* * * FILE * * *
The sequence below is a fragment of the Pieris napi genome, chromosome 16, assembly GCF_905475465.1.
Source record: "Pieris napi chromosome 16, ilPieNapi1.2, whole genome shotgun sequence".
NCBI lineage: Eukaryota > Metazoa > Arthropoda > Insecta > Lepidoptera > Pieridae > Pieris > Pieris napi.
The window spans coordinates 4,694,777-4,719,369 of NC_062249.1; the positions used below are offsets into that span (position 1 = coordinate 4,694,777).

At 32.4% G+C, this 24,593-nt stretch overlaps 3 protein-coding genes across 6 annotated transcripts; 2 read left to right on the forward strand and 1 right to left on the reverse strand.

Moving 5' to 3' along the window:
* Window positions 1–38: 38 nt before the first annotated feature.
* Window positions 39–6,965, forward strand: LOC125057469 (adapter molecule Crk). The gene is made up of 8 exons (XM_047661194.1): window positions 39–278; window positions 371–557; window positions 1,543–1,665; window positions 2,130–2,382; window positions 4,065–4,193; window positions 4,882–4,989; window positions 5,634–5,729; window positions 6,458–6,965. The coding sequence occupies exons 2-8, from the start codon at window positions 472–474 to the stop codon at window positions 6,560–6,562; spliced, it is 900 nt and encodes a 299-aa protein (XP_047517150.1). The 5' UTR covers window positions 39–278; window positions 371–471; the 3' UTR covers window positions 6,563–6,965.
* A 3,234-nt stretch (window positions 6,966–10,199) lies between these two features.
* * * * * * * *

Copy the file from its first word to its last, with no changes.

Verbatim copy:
The sequence below is a fragment of the Pieris napi genome, chromosome 16, assembly GCF_905475465.1.
Source record: "Pieris napi chromosome 16, ilPieNapi1.2, whole genome shotgun sequence".
NCBI lineage: Eukaryota > Metazoa > Arthropoda > Insecta > Lepidoptera > Pieridae > Pieris > Pieris napi.
The window spans coordinates 4,694,777-4,719,369 of NC_062249.1; the positions used below are offsets into that span (position 1 = coordinate 4,694,777).

At 32.4% G+C, this 24,593-nt stretch overlaps 3 protein-coding genes across 6 annotated transcripts; 2 read left to right on the forward strand and 1 right to left on the reverse strand.

Moving 5' to 3' along the window:
* Window positions 1–38: 38 nt before the first annotated feature.
* Window positions 39–6,965, forward strand: LOC125057469 (adapter molecule Crk). The gene is made up of 8 exons (XM_047661194.1): window positions 39–278; window positions 371–557; window positions 1,543–1,665; window positions 2,130–2,382; window positions 4,065–4,193; window positions 4,882–4,989; window positions 5,634–5,729; window positions 6,458–6,965. The coding sequence occupies exons 2-8, from the start codon at window positions 472–474 to the stop codon at window positions 6,560–6,562; spliced, it is 900 nt and encodes a 299-aa protein (XP_047517150.1). The 5' UTR covers window positions 39–278; window positions 371–471; the 3' UTR covers window positions 6,563–6,965.
* A 3,234-nt stretch (window positions 6,966–10,199) lies between these two features.